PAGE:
Krishna emphasizes: “You need to believe in the people.”
Christopher: “We trusted an entrepreneur who has never run a company before and invested into another company of an entrepreneur who just came out of a liquidation. We invest in values and people. Everybody can fail. I also failed a company. It was the best experience in my life for being in this Venture Capital World now.”
Is there an equal relationship?
Question from the audience: “As an entrepreneur how do you politely tell an entrepreneur that you are not happy with his engagement, board meetings etc?”
Christopher answers: “This question already shows that there is already an imbalance between the investor and the entrepreneur. You should be able to say anything straight forward in a partnership.”
All investors recommend: You need be able to have a blunt conversation, and settle your differences, you have a lot of leverage much more than you believe. They invested in your company so your startup needs to be successful – and they are part of it. Krishna added that he had this kind of experience with entrepreneurs in the past. After you have discussed your issues openly you’ll have a much more direct relationship. You are partners. He states: “We invest in strong characters who lead the company in a good direction. It’s on you to make that happen. You need to make sure the partnership works. Don’t be afraid.”
Jamey Sperans adds: “Set expectations upfront. Set a clear table from the beginning, what you as the entrepreneur will measured on. So you will have a clear basis for your communications and board meetings.”
“If the board members only questions you and attack your numbers rather than giving constructive feedback, you should step up and say something.” (Frank)
What can you expect from a VC when your company starts failing?
Relationships are always beautiful between the entrepreneur and the investor until the entrepreneurs starts failing. On average 7 out of 10 startups are throwing away the VC’s money.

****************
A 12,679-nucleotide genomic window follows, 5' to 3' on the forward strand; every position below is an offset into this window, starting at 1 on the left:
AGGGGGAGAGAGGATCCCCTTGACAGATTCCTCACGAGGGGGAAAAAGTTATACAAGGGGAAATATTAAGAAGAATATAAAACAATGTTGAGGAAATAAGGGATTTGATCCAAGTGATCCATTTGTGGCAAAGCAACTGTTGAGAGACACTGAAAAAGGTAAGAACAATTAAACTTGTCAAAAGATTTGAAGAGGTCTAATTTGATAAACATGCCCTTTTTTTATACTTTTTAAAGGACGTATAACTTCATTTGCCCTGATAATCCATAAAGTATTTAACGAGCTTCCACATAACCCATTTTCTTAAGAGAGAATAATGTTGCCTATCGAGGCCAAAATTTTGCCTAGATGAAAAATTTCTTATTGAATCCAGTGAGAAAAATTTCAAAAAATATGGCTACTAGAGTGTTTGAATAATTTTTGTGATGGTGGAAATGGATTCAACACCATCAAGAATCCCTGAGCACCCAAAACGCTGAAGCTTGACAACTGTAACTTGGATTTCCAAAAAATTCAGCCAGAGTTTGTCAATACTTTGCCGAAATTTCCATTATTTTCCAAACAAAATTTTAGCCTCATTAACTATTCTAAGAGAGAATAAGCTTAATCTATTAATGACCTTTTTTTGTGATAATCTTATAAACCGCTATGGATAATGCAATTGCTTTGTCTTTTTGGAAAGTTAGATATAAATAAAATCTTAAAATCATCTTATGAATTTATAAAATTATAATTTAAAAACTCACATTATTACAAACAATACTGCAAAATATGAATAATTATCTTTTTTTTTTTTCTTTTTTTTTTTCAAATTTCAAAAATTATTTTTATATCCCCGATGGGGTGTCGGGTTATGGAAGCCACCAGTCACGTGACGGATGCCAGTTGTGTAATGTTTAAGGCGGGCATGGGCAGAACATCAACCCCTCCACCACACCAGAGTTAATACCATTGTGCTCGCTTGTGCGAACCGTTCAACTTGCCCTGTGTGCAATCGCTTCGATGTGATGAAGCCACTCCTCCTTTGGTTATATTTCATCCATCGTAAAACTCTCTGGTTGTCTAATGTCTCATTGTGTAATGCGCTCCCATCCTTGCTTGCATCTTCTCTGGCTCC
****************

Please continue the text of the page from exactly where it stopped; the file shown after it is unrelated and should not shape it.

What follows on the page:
Question from Ashley Ward from Zaboura: “What are you doing for the companies in your portfolio who start failing?”
Krishna: “When you have that situation, first you want to spent time with the entrepreneur figuring out what he feels anxious about? Usually the VC comes in on a monthly basis, so it’s hard to evaluate what’s going wrong in the daily operations. Find out what the underlying issues are. The VC should be good in helping the entrepreneur to find the areas he needs to spend time on. He acknowledges that it’s a lonely job being an entrepreneur. Be open upfront and share your issues. Investors appreciate knowing about issues beforehand.”
Chrys adds that rather than looking into new projects most of his team members are dealing with startup’s challenges. Most issues could have been seen earlier, if from the beginning expectations would have been set straight.
Frank also recommends, get in Executive Coaches, send the founder on a retreat and make sure he recharges batteries. An exhausted founder doesn’t serve anybody.
How can the VC business become even more transparent?
It’s all about open reputation these days, be open what people talk about. Everybody makes mistakes in the past, and make sure you make a change. Its like Hotels, you cannot hide anymore. “It’s the same with VC’s, the more we get slapped, the more we learn.” (Chrys)
Key Take Aways for Entrepreneurs:
- If you come to a fund make sure you check their website (even when its crappy), and make sure you know what they do, what their investment strategy looks like and what their expertise is.
- If you approach a VC, make sure you make a first good impression first pitch.
- Speak up if you are not happy with your investor. Don’t be afraid. They also need the company to succeed. It’s a mutual relationship.
- Wait till change.vc opens up and share your opinion how the VC industry can change to be better partners of entrepreneurs in the future.